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93224-93226: Snag Extra Cash With These Tips

The catch is you have to make the request for your rightful dollars.

Here’s a piece of good news for you. As per the Medicare’s April update, three Holter monitor codes will get a slight boost in pay.

The change has an implementation date of April 4, 2011, and an effective date of Jan. 1, 2011. That means contractors have to be ready to comply with the change by April 4, but the change in practice expense relative value units (PE RVUs) is retroactive to Jan. 1 dates of service.

Medicare isn’t requiring contractors to search their files to adjust claims they have already paid (which is good news for any physician who reports a code seeing a fee decrease). But contractors do have to adjust claims if you bring them to their attention. Take a look at how many 93224-93227 services you provided from January to March to see if making the claim for the small increase in RVUs is worth your time.

93224: The PE RVUs for 93224 (External electrocardiographic recording up to 48 hours by continuous rhythm recording and storage; includes recording, scanning analysis with report, physician review and interpretation) will change from 2.30 to 2.53. That’s a difference of .23 RVUs. Multiply that by the 2011 conversion factor (33.9764), and you can expect roughly an additional $7.81 for this code. (Remember that geographic region will affect your fee, as well).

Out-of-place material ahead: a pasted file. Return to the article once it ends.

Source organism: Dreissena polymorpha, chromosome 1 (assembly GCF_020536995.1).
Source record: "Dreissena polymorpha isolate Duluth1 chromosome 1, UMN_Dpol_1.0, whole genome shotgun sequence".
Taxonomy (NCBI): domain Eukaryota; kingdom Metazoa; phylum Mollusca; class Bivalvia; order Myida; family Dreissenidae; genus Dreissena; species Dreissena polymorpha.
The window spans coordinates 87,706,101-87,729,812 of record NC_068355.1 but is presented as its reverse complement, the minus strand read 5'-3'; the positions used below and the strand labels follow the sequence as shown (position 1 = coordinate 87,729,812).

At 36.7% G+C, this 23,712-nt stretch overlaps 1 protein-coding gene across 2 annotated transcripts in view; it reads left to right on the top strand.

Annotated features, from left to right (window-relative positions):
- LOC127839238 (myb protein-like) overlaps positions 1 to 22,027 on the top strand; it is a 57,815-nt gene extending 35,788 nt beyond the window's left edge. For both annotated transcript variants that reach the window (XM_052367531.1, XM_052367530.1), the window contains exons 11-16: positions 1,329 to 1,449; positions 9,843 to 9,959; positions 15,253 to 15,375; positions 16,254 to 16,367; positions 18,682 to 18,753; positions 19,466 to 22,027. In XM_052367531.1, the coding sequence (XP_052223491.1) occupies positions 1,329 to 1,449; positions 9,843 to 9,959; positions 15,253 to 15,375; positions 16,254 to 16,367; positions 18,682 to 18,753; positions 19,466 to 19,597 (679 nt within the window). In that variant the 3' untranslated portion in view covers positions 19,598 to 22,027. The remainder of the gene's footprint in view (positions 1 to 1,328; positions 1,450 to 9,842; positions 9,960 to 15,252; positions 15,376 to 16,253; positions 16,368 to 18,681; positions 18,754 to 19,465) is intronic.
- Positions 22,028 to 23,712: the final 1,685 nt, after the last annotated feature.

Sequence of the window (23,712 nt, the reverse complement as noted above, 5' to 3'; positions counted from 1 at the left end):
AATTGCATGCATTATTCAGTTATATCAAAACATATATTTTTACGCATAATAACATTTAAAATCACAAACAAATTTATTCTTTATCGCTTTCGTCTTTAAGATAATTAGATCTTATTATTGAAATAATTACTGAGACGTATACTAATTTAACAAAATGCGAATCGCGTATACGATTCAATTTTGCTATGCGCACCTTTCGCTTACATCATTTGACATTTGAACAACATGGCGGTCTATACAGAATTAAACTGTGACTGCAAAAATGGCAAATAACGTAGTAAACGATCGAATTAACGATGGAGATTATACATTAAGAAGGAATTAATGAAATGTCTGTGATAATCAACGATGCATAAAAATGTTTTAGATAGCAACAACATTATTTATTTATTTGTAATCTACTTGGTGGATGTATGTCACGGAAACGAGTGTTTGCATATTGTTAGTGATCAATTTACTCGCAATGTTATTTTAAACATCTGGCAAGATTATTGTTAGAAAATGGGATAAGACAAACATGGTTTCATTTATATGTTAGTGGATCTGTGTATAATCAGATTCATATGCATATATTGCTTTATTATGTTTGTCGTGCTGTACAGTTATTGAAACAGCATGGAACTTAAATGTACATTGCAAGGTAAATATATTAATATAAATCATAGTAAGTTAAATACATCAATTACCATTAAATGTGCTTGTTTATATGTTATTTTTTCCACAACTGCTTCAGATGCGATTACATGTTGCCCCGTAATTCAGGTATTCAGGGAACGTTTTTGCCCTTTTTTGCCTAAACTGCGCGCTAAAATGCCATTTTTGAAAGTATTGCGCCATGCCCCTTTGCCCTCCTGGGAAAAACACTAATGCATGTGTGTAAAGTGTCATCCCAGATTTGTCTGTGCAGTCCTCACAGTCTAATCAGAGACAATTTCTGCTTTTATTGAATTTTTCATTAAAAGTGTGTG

93225: For 93225 (…recording [includes connection, recording, and disconnection]), the PE RVUs only increase by .09, changing from 0.82 to 0.91. So the additional reimbursement should be roughly $3.06.

93226: You may see an additional $4.76 for 93226 (… scanning analysis with report). Its PE RVUs change from 1.21 to 1.35.

Swan-Ganz: If you ever report 93503 (Insertion and placement of flow directed catheter [e.g.,

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In 2013, Reporting Ureteral Stone Diagnoses Will Include More Options

Here is what you should check in your physician’s documentation.
As the conversion takes place from ICD-9 to ICD-10 in 2013, you will not be treating the codes in a way you always did. Often, you will have more options that may need tweaking the way …

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92082 or 92083? Choose The Most Appropriate Code with Expert Help

Even small ophthalmology practices are likely to have a Humphrey visual field analyzer, yet many ophthalmologists don’t know the secrets for securing adequate reimbursement for these services — and they even go so far as to put themselves at risk for costly audits due to lack of documentation.

CPT lists three different visual field examinations — and the higher the code, the higher the reimbursement.:

  • 92081 — Visual field examination, unilateral or bilateral, with interpretation and report; limited examination (e.g., tangent screen, Autoplot, arc perimeter or single stimulus level automated test, such as Octopus 3 or 7 equivalent)
  • 92082 — … intermediate examination (e.g., at least 2 isopters on Goldmann perimeter, or semiquantitative, automated suprathreshold screening program, Humphrey suprathreshold automatic diagnostic test, Octopus program 33)
  • 92083 — … extended examination (e.g., Goldmann visual fields with at least 3 isopters plotted and static determination within the central 30 degrees, or quantitative, automated threshold perimetry, Octopus program G-1, 32 or 42, Humphrey visual field analyzer full threshold programs 30-2, 24-2 or 30/60-2).